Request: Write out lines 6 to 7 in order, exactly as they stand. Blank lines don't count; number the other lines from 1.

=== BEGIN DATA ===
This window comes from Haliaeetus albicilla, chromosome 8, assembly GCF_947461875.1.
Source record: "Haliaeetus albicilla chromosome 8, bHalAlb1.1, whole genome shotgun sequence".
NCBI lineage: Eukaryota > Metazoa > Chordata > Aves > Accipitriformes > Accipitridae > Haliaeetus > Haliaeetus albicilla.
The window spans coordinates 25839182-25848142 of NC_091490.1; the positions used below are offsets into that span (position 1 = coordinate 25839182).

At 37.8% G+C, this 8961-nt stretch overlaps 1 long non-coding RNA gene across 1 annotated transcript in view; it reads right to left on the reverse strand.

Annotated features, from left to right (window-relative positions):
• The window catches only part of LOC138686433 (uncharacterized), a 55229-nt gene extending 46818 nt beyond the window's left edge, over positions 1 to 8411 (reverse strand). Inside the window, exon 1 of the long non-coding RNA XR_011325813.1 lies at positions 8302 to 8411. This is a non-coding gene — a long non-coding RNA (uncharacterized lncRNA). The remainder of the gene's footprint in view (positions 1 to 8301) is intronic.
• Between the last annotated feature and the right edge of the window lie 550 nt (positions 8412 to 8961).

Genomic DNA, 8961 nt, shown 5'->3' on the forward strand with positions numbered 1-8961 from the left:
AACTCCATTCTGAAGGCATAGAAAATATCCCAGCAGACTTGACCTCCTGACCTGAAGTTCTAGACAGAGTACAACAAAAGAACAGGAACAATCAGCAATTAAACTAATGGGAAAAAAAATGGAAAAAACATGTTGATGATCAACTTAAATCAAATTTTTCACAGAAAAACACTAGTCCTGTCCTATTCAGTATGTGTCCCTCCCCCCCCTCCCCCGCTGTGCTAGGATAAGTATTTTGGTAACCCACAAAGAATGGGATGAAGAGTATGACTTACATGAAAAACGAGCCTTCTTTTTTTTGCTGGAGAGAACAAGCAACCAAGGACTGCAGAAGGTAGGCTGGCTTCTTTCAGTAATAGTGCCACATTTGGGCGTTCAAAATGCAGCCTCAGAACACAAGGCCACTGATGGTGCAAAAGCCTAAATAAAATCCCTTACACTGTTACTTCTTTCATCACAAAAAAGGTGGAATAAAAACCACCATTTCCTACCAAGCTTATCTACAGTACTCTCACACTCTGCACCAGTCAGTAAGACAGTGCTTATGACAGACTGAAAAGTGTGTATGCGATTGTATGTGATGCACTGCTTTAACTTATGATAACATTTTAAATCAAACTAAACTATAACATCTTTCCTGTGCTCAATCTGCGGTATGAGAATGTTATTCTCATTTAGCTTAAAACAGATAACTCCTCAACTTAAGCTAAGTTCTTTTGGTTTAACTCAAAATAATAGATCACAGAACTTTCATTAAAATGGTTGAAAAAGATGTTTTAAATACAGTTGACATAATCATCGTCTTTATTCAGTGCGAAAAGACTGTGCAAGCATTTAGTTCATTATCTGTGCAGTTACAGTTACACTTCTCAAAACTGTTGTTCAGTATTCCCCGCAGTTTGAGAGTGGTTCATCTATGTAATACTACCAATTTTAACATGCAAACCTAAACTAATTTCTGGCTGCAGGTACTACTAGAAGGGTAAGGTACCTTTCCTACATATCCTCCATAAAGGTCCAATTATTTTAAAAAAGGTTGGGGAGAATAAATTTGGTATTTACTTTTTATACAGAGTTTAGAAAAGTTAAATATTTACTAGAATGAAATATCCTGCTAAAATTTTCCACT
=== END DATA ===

Annotated features, from left to right (window-relative positions):
• The window catches only part of LOC138686433 (uncharacterized), a 55229-nt gene extending 46818 nt beyond the window's left edge, over positions 1 to 8411 (reverse strand). Inside the window, exon 1 of the long non-coding RNA XR_011325813.1 lies at positions 8302 to 8411. This is a non-coding gene — a long non-coding RNA (uncharacterized lncRNA). The remainder of the gene's footprint in view (positions 1 to 8301) is intronic.